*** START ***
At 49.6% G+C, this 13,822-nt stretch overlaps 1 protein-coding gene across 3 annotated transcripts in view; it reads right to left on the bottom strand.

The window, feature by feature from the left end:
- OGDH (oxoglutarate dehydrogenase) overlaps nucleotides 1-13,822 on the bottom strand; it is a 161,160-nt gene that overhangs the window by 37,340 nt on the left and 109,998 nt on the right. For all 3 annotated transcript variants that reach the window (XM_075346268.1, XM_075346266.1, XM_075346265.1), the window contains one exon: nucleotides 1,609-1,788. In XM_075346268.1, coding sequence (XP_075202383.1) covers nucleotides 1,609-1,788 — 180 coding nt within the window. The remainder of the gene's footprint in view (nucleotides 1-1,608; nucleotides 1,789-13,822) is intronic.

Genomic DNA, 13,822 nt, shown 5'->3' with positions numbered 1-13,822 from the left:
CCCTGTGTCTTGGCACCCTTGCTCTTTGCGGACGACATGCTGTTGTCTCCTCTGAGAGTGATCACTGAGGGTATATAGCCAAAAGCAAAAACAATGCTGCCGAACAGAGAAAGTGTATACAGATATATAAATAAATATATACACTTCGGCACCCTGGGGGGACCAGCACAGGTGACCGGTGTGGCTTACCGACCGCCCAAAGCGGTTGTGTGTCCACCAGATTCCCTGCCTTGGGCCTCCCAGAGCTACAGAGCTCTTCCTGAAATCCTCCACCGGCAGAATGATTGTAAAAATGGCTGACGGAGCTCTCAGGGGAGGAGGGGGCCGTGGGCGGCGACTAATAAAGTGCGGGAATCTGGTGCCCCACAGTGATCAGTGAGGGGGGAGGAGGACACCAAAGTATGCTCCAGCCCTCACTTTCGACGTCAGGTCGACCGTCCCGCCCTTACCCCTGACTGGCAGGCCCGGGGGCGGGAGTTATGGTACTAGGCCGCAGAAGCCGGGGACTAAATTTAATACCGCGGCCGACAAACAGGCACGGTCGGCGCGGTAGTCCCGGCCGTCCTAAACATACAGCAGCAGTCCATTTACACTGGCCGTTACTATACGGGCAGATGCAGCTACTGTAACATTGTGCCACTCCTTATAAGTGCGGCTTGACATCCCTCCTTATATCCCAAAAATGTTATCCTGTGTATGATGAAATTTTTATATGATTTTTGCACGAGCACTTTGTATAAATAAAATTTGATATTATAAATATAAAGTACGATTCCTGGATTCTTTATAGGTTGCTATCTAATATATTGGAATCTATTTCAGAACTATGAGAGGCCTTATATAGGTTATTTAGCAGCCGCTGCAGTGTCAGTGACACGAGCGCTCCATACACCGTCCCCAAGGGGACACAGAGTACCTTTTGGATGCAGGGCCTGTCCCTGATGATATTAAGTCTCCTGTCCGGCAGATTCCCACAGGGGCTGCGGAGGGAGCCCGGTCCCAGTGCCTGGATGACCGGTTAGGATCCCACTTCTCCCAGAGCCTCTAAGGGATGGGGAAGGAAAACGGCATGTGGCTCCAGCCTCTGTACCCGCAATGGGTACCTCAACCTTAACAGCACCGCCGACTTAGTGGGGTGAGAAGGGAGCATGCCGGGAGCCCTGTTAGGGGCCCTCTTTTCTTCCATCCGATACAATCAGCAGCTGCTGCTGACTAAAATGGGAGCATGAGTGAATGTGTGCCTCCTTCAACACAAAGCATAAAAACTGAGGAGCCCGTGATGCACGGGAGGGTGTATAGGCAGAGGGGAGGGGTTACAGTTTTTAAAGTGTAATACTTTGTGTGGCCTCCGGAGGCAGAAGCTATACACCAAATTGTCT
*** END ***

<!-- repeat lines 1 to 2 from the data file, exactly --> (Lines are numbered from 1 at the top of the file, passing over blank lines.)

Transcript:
At 49.6% G+C, this 13,822-nt stretch overlaps 1 protein-coding gene across 3 annotated transcripts in view; it reads right to left on the bottom strand.

The window, feature by feature from the left end: